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Seraphim Kudryashov
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Games Hp Vivo V77 ##TOP##


In most of the studies mentioned above, researchers observed that values of IL-1α and IL-1β started to rise at early stages after infection with virulent ASFV isolates, and that serum concentrations often peaked at the end of the observation period [12,13,14,16,17]. The release of these cytokines in vivo should enhance immune surveillance, promoting viral clearance and the development of the acquired immune response [10]. However, steady high serum levels of these proinflammatory cytokines for long periods of time after virus infection were also suggested as indicative of exaggerated, aberrant and failed immune activation with fatal consequences for the outcome of the disease, and with a principal role in the pathogenic mechanisms of ASF lesions [25,26].




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Immunization studies in vivo with attenuated ASFV strains revealed that protection against challenges carried out with virulent isolates was correlated with the development of a cellular immune response led mainly by NK and CD8+ cytotoxic T cells [36]. A hallmark of NK/cytotoxic T cells activation is the production of IFN-γ; thus several research works assessed the production of this antiviral cytokine by using diverse techniques such as ELISA, ELISpot assay or flow cytometry [36,76].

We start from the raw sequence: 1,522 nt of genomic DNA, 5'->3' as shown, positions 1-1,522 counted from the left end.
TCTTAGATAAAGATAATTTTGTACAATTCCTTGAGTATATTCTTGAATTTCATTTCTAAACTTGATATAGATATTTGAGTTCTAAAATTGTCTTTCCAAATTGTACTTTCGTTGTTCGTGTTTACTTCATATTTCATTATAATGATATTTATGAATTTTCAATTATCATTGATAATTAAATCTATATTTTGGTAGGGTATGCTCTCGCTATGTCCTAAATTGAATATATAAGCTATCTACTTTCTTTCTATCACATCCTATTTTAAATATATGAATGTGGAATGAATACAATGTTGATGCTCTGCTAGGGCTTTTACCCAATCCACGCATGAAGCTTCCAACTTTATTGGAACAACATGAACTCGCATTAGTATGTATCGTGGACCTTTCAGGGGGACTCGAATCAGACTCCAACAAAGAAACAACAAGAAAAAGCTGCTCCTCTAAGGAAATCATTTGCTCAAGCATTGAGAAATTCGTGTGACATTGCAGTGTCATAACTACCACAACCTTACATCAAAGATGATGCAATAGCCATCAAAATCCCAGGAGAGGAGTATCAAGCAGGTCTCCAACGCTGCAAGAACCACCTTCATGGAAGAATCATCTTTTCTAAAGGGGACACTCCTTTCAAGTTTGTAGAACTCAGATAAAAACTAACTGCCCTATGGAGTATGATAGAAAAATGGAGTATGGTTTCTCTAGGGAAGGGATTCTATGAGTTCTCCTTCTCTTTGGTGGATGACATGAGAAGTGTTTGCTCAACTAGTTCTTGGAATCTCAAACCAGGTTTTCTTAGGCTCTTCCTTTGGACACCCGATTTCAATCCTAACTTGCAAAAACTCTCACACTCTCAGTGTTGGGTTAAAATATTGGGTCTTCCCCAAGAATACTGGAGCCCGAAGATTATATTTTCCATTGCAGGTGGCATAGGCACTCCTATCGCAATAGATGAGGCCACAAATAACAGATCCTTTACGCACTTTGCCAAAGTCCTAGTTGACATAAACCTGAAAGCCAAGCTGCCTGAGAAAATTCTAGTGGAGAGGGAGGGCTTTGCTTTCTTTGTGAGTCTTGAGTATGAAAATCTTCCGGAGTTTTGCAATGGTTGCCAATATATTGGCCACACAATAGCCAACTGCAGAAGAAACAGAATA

A number of ASFV-specific IFN-γ-producing cells can be monitored using either ELISpot assay or flow cytometry, techniques that can be useful to quantify specific T-cell responses. ELISpot assay to detect ASFV-specific IFN-γ-producing cells has been recently described in detail [76]. This assay is often performed using 96-well plates with peripheral blood mononuclear cells (PBMC) re-stimulated ex vivo with a recall antigen (e.g., virus, peptides) [76]. PBMC from surviving inbred pigs infected with the non-virulent genotype I tissue culture-adapted strain BA71V induced IFN-γ in response to homologous stimulation with ASFV, but not in response to stimulation with heterologous or virulent strains [77]. High numbers of ASFV-specific IFN-γ-producing cells in pigs immunized with the attenuated isolate OURT88/3 and boosted with the virulent isolate OURT88/1 correlated well with protection induced in vivo against homologous and heterologous challenge [78]. Some correlation between virus-specific IFN-γ-producing cells induced after immunization with BeninΔDP148R and protection against the virulent parental Benin97/1 was also observed [54]. In addition, correlation between protection and ASFV-specific IFN-γ-producing cells was recently reported [79]. In detail, the immunization of pigs with the BA71ΔCD2 deletion mutant (developed from the virulent genotype I Badajoz-71) conferred dose-dependent cross-protection against direct-contact challenge with pigs infected with the genotype II virulent isolate Georgia2007/1. Protection was associated with IFNγ-secreting cells, evaluated by ELIspot in PBMC (re-stimulated ex vivo with either BA71ΔCD2 or Georgia2007/1) [79].